Descriptive text 1032 identifies the stage that corresponds to the activated portion of the milestone circle 1020 (e.g., the portion that the user is currently rating). The descriptive text includes a stage name 1032, which describes a position held by the user in the past. Additional descriptive text, such as text describing the company where that position was held, can also be displayed. Descriptive text, such as text 1034, describing one of the ratings categories can be displayed in response to a user-initiated gesture directed at a ratings unit or milestone circle segment. For example, by touching one of the ratings units in a ratings segment (e.g., by contacting a region of the touchscreen 1010 corresponding to the ratings unit), the name of the ratings category corresponding to that segment can be displayed (e.g., detection of the user contact causes the name to be displayed). Text 1032, 1034 indicates that the user 1002 is currently rating the stage “Solution Engineer” according to the ratings category “Workload.” Displaying of text 1032, 1034 is optional, as is the remainder of the text on the interface 1000.

The user can input his or her ratings using various different input devices (e.g., keyboard, touchscreen etc.). In the example of FIG. 10, a user rates the stage by touching, tapping, or otherwise contacting a ratings unit with his or her hand 1002. This action causes the color-shading. The ratings units can automatically color-shade from the center of the milestone circle to the touched ratings unit. The user can move or drag his or her finger along the ratings units to change the size of the color-shaded region, representing his or her rating of the ratings category. The value for the user rating can be displayed, such as at the center 1022 of the milestone circle 1020.

The color-shaded segment 1012 represent a rating of 2 out of 5 for a first ratings category, such as Fun@Work. The color-shaded segment 1014 represents a user rating of 3 out of 5 for a second ratings category, such as Growth Pace. The color-shaded segment 1016 represents a user rating of 5 out of 5 for a third ratings category, Workload.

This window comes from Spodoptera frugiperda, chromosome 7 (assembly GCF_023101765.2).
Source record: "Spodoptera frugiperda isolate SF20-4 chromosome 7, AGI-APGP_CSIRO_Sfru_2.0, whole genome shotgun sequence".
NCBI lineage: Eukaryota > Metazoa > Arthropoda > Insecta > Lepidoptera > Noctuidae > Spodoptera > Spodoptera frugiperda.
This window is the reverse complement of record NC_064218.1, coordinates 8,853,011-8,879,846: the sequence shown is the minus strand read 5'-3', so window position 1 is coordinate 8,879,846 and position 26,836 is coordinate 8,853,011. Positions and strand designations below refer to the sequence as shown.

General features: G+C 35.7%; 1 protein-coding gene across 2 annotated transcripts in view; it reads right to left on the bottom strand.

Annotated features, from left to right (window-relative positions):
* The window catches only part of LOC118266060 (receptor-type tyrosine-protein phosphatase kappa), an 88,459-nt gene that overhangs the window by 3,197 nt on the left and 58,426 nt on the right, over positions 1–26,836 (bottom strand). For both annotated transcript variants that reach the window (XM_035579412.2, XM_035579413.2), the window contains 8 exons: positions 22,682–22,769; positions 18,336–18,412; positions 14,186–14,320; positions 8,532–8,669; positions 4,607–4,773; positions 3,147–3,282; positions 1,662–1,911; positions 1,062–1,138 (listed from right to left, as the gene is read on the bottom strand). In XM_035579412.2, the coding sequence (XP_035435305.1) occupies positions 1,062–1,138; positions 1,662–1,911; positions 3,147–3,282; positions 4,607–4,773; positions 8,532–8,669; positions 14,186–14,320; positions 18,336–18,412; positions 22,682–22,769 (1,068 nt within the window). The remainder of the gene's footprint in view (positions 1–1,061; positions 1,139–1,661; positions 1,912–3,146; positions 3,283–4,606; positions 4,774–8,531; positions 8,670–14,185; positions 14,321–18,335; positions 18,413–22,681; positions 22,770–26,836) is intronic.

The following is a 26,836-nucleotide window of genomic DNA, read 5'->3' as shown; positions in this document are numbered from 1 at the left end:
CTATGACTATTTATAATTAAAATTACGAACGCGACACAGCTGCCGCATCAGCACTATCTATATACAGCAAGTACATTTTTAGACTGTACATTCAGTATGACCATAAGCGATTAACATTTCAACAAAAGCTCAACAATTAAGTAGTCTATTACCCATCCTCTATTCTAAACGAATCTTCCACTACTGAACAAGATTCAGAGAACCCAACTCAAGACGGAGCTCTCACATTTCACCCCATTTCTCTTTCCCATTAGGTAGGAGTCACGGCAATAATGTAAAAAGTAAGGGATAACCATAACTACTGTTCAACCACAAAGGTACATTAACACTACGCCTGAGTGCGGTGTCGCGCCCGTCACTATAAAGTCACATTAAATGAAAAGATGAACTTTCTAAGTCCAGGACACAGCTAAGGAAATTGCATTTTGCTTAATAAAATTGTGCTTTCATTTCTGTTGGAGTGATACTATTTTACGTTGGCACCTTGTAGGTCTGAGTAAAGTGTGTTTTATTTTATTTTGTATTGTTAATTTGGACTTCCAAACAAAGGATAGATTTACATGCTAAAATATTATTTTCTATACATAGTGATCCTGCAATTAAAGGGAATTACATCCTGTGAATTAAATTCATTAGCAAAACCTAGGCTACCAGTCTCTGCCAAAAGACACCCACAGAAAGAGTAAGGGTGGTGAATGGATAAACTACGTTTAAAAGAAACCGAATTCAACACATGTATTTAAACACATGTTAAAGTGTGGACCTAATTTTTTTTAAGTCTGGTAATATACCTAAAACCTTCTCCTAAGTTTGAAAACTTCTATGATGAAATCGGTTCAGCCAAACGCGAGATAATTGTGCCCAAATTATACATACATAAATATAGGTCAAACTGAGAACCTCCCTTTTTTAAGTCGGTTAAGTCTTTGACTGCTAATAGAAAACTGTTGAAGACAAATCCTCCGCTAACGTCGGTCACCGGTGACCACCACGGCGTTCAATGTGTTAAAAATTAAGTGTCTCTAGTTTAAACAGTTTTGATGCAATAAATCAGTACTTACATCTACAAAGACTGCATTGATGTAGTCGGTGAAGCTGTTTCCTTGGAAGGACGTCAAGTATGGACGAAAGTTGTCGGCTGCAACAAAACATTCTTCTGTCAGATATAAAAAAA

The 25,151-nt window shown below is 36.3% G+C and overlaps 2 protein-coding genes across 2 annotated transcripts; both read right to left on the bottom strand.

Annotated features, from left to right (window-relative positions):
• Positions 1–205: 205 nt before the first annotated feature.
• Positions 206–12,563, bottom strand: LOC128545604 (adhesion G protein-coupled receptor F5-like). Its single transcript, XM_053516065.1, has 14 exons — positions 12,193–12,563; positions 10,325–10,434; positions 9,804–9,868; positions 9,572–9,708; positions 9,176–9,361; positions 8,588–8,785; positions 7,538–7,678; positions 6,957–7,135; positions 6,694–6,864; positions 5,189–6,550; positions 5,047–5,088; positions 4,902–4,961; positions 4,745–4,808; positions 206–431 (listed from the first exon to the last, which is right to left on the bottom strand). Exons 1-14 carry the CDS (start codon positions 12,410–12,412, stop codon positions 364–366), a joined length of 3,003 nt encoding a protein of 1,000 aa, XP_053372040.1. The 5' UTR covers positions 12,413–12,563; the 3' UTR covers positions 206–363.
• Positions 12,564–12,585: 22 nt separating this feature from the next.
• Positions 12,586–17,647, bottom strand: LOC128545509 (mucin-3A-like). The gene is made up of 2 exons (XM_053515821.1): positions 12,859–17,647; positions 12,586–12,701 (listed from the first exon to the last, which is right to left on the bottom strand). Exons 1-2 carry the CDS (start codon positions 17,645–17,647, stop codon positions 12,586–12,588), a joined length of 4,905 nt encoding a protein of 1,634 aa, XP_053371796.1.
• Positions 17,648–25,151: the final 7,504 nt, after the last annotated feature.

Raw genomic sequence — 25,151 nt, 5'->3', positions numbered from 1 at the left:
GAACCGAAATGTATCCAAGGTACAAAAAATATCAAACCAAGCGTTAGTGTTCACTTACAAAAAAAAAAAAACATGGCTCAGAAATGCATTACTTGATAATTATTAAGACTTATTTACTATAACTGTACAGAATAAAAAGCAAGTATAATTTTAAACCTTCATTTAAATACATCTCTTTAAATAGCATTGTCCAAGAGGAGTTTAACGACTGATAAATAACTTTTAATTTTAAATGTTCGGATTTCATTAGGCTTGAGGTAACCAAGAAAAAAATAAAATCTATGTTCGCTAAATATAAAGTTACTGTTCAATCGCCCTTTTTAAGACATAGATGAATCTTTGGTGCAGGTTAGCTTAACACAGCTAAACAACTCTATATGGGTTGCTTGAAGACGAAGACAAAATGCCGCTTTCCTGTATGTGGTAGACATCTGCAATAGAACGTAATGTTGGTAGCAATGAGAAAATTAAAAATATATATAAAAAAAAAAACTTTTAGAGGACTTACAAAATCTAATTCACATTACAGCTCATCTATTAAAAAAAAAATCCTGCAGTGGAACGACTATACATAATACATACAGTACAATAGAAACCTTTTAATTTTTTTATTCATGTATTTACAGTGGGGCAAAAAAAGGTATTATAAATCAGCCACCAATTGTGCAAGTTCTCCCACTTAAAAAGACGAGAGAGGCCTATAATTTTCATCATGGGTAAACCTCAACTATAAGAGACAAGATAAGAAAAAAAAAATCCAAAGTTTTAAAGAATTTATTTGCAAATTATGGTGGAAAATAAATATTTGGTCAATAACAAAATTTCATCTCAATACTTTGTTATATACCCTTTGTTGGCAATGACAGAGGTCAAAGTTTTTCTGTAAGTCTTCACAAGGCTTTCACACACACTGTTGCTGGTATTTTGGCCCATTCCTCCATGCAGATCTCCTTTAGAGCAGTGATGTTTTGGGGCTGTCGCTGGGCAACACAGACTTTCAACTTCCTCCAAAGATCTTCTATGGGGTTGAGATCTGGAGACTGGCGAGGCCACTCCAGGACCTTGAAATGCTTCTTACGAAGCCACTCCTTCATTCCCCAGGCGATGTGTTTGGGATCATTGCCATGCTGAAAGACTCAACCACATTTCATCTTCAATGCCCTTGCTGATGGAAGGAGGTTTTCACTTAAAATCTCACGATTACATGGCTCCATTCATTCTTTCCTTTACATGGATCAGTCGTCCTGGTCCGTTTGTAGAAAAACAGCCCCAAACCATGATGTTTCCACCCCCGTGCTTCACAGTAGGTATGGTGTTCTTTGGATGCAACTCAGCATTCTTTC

Typically, the ratings segments are color-coded according to ratings categories. That is, when color-shaded, ratings units for each ratings category are a different color or pattern so that the user ratings for each ratings category are visually distinguishable. For example, segments 1012, 1014, 1016 are each shaded a different shade of gray. The colors can be predetermined or customizable by the user.

Additional text can be displayed as part of the user interface 1000. For example, the text can provide instructions to the user on how to complete the second step in a 3-step career history exercise. Such instructions can direct the user how to interact with the milestone circle 1020 to evaluate the stages in his or her career history and/or provide natural language descriptions of the steps of the career history exercise. In some examples, a detailed description of the ratings category can appear with the text 1034.

Example 18 Exemplary Visualizations of Career History Exercise Results Using Milestone Circles

FIG. 11 is user interface 1100 displaying user ratings for four portions of an exemplary milestone circle 1120 on a touchscreen 1110. That is, the segments of the milestone circle 1120 are color-shaded according to user ratings of four stages (e.g., milestones) in his or her career history. The color-shaded segments are color-coded according to ratings categories. That is, each segment of ratings units in each portion of the milestone circle 1120 represents a different ratings category and is therefore color-shaded differently. More or fewer segments can be displayed as part of the milestone circle 1120, depending on the number of ratings categories used. Likewise, more or fewer portions can be displayed as part of the milestone of 1120, depending on the number of stages being rated.